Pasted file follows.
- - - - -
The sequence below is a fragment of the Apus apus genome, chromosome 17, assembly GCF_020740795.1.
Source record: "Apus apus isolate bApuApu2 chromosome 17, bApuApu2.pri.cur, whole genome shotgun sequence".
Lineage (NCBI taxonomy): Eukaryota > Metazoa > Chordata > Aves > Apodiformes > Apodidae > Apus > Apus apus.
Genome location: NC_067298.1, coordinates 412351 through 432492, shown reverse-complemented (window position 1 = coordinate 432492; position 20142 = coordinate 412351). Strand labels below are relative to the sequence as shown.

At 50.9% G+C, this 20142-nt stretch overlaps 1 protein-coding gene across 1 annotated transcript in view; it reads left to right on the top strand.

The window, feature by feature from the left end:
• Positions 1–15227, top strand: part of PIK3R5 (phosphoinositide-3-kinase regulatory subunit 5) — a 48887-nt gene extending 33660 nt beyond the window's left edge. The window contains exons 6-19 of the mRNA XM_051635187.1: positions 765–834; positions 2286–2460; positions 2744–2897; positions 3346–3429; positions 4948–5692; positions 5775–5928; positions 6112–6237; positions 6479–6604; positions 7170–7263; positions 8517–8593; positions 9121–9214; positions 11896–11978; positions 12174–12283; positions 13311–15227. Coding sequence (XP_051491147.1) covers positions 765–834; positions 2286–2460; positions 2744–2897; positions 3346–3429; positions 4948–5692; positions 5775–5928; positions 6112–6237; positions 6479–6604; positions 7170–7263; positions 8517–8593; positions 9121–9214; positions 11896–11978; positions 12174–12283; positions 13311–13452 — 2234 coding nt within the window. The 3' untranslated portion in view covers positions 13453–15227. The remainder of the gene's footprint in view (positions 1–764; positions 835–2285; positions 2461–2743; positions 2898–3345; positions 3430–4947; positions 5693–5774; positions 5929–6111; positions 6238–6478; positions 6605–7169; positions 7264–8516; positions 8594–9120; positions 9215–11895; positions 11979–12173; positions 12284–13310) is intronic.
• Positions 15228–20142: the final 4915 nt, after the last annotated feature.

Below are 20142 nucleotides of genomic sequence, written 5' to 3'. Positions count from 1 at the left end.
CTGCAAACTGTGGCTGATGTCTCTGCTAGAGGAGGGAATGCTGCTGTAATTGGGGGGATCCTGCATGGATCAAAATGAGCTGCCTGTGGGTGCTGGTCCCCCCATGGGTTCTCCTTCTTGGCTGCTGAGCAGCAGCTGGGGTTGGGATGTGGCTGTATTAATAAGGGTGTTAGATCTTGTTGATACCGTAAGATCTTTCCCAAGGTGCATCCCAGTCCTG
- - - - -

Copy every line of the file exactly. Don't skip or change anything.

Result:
The sequence below is a fragment of the Apus apus genome, chromosome 17, assembly GCF_020740795.1.
Source record: "Apus apus isolate bApuApu2 chromosome 17, bApuApu2.pri.cur, whole genome shotgun sequence".
Lineage (NCBI taxonomy): Eukaryota > Metazoa > Chordata > Aves > Apodiformes > Apodidae > Apus > Apus apus.
Genome location: NC_067298.1, coordinates 412351 through 432492, shown reverse-complemented (window position 1 = coordinate 432492; position 20142 = coordinate 412351). Strand labels below are relative to the sequence as shown.

At 50.9% G+C, this 20142-nt stretch overlaps 1 protein-coding gene across 1 annotated transcript in view; it reads left to right on the top strand.

The window, feature by feature from the left end:
• Positions 1–15227, top strand: part of PIK3R5 (phosphoinositide-3-kinase regulatory subunit 5) — a 48887-nt gene extending 33660 nt beyond the window's left edge. The window contains exons 6-19 of the mRNA XM_051635187.1: positions 765–834; positions 2286–2460; positions 2744–2897; positions 3346–3429; positions 4948–5692; positions 5775–5928; positions 6112–6237; positions 6479–6604; positions 7170–7263; positions 8517–8593; positions 9121–9214; positions 11896–11978; positions 12174–12283; positions 13311–15227. Coding sequence (XP_051491147.1) covers positions 765–834; positions 2286–2460; positions 2744–2897; positions 3346–3429; positions 4948–5692; positions 5775–5928; positions 6112–6237; positions 6479–6604; positions 7170–7263; positions 8517–8593; positions 9121–9214; positions 11896–11978; positions 12174–12283; positions 13311–13452 — 2234 coding nt within the window. The 3' untranslated portion in view covers positions 13453–15227. The remainder of the gene's footprint in view (positions 1–764; positions 835–2285; positions 2461–2743; positions 2898–3345; positions 3430–4947; positions 5693–5774; positions 5929–6111; positions 6238–6478; positions 6605–7169; positions 7264–8516; positions 8594–9120; positions 9215–11895; positions 11979–12173; positions 12284–13310) is intronic.
• Positions 15228–20142: the final 4915 nt, after the last annotated feature.

Below are 20142 nucleotides of genomic sequence, written 5' to 3'. Positions count from 1 at the left end.
CTGCAAACTGTGGCTGATGTCTCTGCTAGAGGAGGGAATGCTGCTGTAATTGGGGGGATCCTGCATGGATCAAAATGAGCTGCCTGTGGGTGCTGGTCCCCCCATGGGTTCTCCTTCTTGGCTGCTGAGCAGCAGCTGGGGTTGGGATGTGGCTGTATTAATAAGGGTGTTAGATCTTGTTGATACCGTAAGATCTTTCCCAAGGTGCATCCCAGTCCTG